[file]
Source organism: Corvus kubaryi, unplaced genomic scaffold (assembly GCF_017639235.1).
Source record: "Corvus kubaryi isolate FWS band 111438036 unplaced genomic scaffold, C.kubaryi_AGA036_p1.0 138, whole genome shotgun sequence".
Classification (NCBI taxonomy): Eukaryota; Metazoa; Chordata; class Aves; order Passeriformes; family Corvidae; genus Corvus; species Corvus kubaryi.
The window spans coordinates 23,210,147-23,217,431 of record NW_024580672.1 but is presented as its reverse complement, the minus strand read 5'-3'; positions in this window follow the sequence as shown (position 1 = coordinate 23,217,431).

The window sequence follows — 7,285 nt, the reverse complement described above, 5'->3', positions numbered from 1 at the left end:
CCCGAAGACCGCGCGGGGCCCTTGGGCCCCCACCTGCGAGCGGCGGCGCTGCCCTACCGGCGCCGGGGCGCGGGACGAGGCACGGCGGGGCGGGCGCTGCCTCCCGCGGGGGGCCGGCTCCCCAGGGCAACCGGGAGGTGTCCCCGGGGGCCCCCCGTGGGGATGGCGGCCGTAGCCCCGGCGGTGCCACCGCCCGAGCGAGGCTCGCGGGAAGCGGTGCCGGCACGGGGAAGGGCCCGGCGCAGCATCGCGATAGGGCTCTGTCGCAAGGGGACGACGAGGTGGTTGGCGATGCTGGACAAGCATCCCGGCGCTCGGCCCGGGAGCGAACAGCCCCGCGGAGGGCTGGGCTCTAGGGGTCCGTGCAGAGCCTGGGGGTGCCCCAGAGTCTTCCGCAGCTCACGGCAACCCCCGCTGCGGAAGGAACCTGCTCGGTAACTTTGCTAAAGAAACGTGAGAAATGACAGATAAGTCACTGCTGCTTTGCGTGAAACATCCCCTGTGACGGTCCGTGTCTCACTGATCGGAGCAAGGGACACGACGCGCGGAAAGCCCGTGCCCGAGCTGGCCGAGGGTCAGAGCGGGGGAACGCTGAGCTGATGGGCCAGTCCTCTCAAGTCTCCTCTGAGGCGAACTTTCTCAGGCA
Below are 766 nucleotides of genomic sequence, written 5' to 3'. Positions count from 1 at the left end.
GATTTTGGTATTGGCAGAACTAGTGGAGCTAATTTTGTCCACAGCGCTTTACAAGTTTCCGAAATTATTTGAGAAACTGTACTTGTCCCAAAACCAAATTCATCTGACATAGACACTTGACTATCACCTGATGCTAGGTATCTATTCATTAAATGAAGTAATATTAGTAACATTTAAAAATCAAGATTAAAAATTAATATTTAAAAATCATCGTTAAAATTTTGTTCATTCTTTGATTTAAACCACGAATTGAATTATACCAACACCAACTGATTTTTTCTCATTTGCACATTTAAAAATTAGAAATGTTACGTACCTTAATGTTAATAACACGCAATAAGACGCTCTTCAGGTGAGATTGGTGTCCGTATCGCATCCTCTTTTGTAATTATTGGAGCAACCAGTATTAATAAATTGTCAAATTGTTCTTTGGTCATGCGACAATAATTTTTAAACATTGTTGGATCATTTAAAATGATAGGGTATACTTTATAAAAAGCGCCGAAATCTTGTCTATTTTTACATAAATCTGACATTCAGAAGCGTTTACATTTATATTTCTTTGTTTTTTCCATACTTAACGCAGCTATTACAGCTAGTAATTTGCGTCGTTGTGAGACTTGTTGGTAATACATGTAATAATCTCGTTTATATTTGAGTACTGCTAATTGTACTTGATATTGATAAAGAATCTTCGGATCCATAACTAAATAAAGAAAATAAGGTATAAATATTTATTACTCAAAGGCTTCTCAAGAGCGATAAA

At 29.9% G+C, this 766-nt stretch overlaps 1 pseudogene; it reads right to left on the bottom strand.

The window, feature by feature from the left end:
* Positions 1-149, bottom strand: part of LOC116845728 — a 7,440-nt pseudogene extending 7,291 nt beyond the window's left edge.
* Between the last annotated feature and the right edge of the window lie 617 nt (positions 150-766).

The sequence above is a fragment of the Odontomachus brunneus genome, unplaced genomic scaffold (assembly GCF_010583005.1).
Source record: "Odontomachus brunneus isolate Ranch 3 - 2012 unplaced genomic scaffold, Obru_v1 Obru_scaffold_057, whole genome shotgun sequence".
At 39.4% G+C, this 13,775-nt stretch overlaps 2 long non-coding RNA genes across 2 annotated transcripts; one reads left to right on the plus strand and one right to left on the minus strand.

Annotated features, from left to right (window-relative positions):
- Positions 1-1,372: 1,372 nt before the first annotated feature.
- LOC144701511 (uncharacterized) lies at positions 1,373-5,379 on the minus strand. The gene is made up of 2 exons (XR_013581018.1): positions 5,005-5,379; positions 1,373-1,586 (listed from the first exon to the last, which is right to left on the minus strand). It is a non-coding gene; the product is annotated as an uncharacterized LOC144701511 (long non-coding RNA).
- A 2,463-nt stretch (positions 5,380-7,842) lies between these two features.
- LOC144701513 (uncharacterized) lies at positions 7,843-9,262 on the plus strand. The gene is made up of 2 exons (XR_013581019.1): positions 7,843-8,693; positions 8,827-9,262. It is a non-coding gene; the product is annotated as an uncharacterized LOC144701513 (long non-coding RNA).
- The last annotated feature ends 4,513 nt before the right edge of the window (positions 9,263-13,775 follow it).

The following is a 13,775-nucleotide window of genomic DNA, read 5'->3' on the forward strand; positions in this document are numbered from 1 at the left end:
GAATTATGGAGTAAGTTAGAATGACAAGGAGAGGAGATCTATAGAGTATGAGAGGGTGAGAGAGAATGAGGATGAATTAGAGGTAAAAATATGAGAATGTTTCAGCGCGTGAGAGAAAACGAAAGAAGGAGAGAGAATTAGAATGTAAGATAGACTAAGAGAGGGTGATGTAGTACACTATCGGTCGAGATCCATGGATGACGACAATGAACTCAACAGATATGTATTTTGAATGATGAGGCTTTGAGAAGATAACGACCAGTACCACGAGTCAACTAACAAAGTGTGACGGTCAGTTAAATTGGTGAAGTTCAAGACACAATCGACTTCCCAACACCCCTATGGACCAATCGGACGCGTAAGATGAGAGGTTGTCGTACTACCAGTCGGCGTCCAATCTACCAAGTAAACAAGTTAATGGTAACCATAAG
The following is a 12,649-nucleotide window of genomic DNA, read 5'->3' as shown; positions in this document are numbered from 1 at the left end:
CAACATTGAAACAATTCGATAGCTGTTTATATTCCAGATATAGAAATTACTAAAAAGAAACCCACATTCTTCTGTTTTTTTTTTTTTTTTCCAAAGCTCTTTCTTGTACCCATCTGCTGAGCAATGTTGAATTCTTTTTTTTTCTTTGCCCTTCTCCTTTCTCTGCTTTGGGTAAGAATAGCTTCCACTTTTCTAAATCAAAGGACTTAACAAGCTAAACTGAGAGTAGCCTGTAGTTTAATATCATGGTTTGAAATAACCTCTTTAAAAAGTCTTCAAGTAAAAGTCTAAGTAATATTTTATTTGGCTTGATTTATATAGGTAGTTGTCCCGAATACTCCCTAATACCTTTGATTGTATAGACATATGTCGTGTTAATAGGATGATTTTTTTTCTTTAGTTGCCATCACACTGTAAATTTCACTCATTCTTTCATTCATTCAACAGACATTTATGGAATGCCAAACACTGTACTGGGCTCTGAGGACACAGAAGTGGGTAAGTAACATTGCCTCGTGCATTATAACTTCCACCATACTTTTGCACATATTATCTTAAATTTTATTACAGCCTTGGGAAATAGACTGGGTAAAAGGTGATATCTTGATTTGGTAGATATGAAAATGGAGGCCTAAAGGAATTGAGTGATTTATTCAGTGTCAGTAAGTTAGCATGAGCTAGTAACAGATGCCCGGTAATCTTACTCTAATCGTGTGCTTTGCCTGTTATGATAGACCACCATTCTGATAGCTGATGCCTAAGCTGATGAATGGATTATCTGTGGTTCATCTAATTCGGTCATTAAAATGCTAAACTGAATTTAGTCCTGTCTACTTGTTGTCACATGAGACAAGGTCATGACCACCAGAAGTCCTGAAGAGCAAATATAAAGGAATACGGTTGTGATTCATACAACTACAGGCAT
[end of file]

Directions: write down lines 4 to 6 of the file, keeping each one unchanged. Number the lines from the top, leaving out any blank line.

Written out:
The window spans coordinates 23,210,147-23,217,431 of record NW_024580672.1 but is presented as its reverse complement, the minus strand read 5'-3'; positions in this window follow the sequence as shown (position 1 = coordinate 23,217,431).

The window sequence follows — 7,285 nt, the reverse complement described above, 5'->3', positions numbered from 1 at the left end:
CCCGAAGACCGCGCGGGGCCCTTGGGCCCCCACCTGCGAGCGGCGGCGCTGCCCTACCGGCGCCGGGGCGCGGGACGAGGCACGGCGGGGCGGGCGCTGCCTCCCGCGGGGGGCCGGCTCCCCAGGGCAACCGGGAGGTGTCCCCGGGGGCCCCCCGTGGGGATGGCGGCCGTAGCCCCGGCGGTGCCACCGCCCGAGCGAGGCTCGCGGGAAGCGGTGCCGGCACGGGGAAGGGCCCGGCGCAGCATCGCGATAGGGCTCTGTCGCAAGGGGACGACGAGGTGGTTGGCGATGCTGGACAAGCATCCCGGCGCTCGGCCCGGGAGCGAACAGCCCCGCGGAGGGCTGGGCTCTAGGGGTCCGTGCAGAGCCTGGGGGTGCCCCAGAGTCTTCCGCAGCTCACGGCAACCCCCGCTGCGGAAGGAACCTGCTCGGTAACTTTGCTAAAGAAACGTGAGAAATGACAGATAAGTCACTGCTGCTTTGCGTGAAACATCCCCTGTGACGGTCCGTGTCTCACTGATCGGAGCAAGGGACACGACGCGCGGAAAGCCCGTGCCCGAGCTGGCCGAGGGTCAGAGCGGGGGAACGCTGAGCTGATGGGCCAGTCCTCTCAAGTCTCCTCTGAGGCGAACTTTCTCAGGCA